Marathon cheater Rosie Ruiz was an anti-hero ahead of her time

Time’s up.
Time’s up.
Image: AP Photo/David Karp
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The modern marathon comes with a healthy serving of virtue. Marathons have become venues to announce triumphs over disease, to mark an epic weight loss, to remember loved ones, to raise money for the less fortunate.

Running 26.2 miles (42 km) is hard, and everyone who manages it is to be celebrated, no matter how slow or plodding their pace. Everyone understands that giving your best effort is what counts.

Everyone understood that, except Rosie Ruiz.

Ruiz, who died last month at age 66, did not care about giving it her all, or finding joy in the struggle, or setting personal bests. She wanted to win the 1980 Boston Marathon, and she knew the easiest and most efficient way to do that was not to run it, or not to run most of it, anyway.

After skipping the first 25 or so miles, Ruiz jumped in and crossed the finish line in an alleged 2 hours, 31 minutes, and 56 seconds, which would have been the third fastest women’s time in history.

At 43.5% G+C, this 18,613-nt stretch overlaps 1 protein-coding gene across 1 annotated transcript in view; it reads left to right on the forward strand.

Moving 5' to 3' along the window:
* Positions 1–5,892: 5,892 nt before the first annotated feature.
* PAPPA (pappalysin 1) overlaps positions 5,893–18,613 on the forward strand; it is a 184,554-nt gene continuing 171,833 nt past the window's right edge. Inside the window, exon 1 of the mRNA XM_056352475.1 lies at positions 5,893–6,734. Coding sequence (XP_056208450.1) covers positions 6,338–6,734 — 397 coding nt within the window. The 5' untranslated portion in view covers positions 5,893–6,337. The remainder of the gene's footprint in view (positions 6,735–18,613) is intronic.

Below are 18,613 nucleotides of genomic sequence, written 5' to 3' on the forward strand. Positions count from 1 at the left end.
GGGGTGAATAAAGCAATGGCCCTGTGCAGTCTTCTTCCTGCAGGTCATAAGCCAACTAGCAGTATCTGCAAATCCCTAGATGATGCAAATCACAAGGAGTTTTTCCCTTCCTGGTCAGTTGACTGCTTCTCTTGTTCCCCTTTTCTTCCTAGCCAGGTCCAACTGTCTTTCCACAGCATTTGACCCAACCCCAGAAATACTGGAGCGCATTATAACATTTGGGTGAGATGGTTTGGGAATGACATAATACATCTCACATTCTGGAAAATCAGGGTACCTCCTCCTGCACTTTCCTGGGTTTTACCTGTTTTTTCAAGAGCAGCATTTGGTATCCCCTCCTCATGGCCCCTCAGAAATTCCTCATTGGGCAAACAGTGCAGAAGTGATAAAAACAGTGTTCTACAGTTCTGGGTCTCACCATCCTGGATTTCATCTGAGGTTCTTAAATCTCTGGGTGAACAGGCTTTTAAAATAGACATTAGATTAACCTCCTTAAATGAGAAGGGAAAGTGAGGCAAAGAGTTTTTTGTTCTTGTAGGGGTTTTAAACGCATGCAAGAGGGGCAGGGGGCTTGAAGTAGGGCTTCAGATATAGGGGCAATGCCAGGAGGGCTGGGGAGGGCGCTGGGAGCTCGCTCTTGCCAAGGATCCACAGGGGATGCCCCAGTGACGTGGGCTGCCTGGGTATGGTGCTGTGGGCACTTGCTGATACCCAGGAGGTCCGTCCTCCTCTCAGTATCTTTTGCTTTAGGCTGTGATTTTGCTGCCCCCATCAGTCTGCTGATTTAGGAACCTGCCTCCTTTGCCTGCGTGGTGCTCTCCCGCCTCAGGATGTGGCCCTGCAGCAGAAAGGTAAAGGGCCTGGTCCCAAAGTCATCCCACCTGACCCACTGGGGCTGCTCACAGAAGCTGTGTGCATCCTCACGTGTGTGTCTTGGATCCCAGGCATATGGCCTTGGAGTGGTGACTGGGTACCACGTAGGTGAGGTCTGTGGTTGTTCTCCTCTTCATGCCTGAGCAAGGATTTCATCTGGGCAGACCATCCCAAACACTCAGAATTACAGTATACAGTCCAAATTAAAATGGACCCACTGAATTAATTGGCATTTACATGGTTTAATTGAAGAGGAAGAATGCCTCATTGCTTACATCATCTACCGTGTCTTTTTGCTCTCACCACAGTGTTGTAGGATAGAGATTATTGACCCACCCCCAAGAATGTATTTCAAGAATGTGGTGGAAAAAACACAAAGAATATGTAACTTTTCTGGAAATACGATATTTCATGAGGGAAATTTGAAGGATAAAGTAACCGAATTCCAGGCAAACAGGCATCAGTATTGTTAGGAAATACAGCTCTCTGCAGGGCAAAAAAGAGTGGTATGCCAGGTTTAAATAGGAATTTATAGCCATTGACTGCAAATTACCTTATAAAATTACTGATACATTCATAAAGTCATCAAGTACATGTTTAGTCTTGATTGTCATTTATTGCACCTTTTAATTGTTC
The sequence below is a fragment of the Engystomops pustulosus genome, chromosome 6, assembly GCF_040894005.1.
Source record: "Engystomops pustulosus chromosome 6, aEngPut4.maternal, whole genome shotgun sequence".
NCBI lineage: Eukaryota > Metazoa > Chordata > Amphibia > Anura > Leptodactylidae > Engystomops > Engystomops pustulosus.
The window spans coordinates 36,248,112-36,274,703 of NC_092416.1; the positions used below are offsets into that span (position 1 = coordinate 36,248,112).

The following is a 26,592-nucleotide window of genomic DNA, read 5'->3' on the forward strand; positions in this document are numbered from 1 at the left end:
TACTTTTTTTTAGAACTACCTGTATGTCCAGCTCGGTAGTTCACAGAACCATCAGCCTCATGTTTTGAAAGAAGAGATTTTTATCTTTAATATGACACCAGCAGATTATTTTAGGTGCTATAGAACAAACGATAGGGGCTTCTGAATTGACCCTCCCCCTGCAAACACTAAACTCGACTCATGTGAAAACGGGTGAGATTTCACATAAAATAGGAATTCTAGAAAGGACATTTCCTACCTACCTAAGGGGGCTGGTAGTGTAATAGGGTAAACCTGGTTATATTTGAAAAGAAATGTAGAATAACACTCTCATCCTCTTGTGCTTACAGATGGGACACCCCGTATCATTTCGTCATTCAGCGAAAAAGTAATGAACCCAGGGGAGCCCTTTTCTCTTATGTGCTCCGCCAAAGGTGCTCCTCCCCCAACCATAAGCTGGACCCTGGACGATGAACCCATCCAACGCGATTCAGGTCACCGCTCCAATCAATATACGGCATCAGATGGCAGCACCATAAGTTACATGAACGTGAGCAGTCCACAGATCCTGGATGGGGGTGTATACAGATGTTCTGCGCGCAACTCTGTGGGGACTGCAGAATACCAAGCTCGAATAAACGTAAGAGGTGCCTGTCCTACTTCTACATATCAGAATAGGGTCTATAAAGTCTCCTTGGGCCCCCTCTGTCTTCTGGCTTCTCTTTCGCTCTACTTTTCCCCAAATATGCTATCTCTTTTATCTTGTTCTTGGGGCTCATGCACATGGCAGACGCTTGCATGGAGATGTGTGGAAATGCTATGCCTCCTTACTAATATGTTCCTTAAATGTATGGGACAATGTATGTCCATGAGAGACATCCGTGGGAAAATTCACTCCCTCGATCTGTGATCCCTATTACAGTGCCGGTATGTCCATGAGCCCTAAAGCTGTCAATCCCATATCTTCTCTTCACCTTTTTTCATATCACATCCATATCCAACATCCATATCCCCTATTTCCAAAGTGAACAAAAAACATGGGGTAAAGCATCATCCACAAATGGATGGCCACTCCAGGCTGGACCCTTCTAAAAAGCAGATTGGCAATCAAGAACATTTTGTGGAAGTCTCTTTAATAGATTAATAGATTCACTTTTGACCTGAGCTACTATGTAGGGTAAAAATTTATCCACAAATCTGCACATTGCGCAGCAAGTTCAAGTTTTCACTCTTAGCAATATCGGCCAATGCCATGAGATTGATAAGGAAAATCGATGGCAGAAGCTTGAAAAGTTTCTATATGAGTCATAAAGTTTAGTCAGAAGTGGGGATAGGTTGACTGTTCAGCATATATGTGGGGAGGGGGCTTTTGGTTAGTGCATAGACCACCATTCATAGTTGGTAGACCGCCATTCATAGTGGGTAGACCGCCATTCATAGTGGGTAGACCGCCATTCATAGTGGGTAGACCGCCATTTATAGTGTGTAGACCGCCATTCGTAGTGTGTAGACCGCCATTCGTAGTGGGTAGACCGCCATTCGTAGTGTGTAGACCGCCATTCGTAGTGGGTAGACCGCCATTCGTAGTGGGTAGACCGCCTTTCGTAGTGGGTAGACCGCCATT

Her victory didn’t last long. Spotters on the race course hadn’t seen her go by, and she had no pedigree to back up such a performance. Her only previous marathon finish, a very-respectable 2:56 at the New York Marathon the year before, also unraveled after a witness said they rode the subway to the finish together (this giving rise to the “Rosie Ruiz Track Club” t-shirt, with a picture of train tracks).

Quickly stripped of her marathon finishes, Ruiz disappeared from the public eye. A series of arrests for forgery and small-scale drug dealing sent her to jail in the mid-80s, according to the New York Times, but her life seemed to stabilize and she worked for decades as a bookkeeper. Her death was only noticed when a writer for the LetsRun website noticed her death notice under her married name and connected the dots.

Ruiz’s life would likely be much different had she tried her scam today. Our tolerance for cheaters, liars, and grifters has increased, and audacity is now prized as a much as actual accomplishment. Ryan Lochte, disgraced at the Rio Olympics, is rewarded with a reality TV show. Lance Armstrong has a podcast. The Fyre Festival is the subject of two only-sort-of-critical documentaries. Politicians routinely bounce back from financial scandalpublic humiliation, and even assault charges.

In an era of social media and personal brands, Ruiz could have had far more than her 15 minutes of fame. She punctured the self-importance of a cherished institution and made it look easy (actually, it was easy). In a world where college dropouts are business heroes, and only suckers pay their taxes, Ruiz would be the undisputed champion of taking shortcuts.